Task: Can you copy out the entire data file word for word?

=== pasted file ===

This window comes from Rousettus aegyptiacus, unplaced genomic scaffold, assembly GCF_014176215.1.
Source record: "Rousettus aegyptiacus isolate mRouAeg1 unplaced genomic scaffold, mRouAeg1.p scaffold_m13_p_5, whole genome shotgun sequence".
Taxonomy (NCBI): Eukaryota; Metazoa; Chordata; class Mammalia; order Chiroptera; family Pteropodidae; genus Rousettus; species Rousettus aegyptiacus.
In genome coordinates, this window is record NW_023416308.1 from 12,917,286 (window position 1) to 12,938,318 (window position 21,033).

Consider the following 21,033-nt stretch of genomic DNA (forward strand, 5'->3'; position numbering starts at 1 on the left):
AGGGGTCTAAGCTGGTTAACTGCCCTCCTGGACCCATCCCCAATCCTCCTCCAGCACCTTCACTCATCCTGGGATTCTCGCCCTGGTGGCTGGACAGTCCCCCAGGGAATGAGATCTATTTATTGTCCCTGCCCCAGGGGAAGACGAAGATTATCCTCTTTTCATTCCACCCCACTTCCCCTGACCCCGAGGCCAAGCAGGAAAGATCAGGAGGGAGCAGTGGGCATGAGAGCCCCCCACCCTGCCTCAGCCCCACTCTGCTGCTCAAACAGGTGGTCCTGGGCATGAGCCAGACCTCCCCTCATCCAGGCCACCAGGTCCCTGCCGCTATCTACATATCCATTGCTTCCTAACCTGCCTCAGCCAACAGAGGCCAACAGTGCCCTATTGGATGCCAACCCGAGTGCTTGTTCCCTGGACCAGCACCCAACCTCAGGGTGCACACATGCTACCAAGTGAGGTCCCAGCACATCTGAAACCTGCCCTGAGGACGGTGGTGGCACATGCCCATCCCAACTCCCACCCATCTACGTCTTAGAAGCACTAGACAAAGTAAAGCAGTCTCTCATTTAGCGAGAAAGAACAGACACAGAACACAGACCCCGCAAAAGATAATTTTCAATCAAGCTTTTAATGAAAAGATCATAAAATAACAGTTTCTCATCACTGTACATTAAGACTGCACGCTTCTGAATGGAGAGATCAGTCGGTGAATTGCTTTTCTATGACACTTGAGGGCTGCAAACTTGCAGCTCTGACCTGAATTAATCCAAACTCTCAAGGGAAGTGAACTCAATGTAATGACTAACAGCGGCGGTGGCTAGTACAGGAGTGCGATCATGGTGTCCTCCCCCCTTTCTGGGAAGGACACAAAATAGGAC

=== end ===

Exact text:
This window comes from Rousettus aegyptiacus, unplaced genomic scaffold, assembly GCF_014176215.1.
Source record: "Rousettus aegyptiacus isolate mRouAeg1 unplaced genomic scaffold, mRouAeg1.p scaffold_m13_p_5, whole genome shotgun sequence".
Taxonomy (NCBI): Eukaryota; Metazoa; Chordata; class Mammalia; order Chiroptera; family Pteropodidae; genus Rousettus; species Rousettus aegyptiacus.
In genome coordinates, this window is record NW_023416308.1 from 12,917,286 (window position 1) to 12,938,318 (window position 21,033).

Consider the following 21,033-nt stretch of genomic DNA (forward strand, 5'->3'; position numbering starts at 1 on the left):
AGGGGTCTAAGCTGGTTAACTGCCCTCCTGGACCCATCCCCAATCCTCCTCCAGCACCTTCACTCATCCTGGGATTCTCGCCCTGGTGGCTGGACAGTCCCCCAGGGAATGAGATCTATTTATTGTCCCTGCCCCAGGGGAAGACGAAGATTATCCTCTTTTCATTCCACCCCACTTCCCCTGACCCCGAGGCCAAGCAGGAAAGATCAGGAGGGAGCAGTGGGCATGAGAGCCCCCCACCCTGCCTCAGCCCCACTCTGCTGCTCAAACAGGTGGTCCTGGGCATGAGCCAGACCTCCCCTCATCCAGGCCACCAGGTCCCTGCCGCTATCTACATATCCATTGCTTCCTAACCTGCCTCAGCCAACAGAGGCCAACAGTGCCCTATTGGATGCCAACCCGAGTGCTTGTTCCCTGGACCAGCACCCAACCTCAGGGTGCACACATGCTACCAAGTGAGGTCCCAGCACATCTGAAACCTGCCCTGAGGACGGTGGTGGCACATGCCCATCCCAACTCCCACCCATCTACGTCTTAGAAGCACTAGACAAAGTAAAGCAGTCTCTCATTTAGCGAGAAAGAACAGACACAGAACACAGACCCCGCAAAAGATAATTTTCAATCAAGCTTTTAATGAAAAGATCATAAAATAACAGTTTCTCATCACTGTACATTAAGACTGCACGCTTCTGAATGGAGAGATCAGTCGGTGAATTGCTTTTCTATGACACTTGAGGGCTGCAAACTTGCAGCTCTGACCTGAATTAATCCAAACTCTCAAGGGAAGTGAACTCAATGTAATGACTAACAGCGGCGGTGGCTAGTACAGGAGTGCGATCATGGTGTCCTCCCCCCTTTCTGGGAAGGACACAAAATAGGAC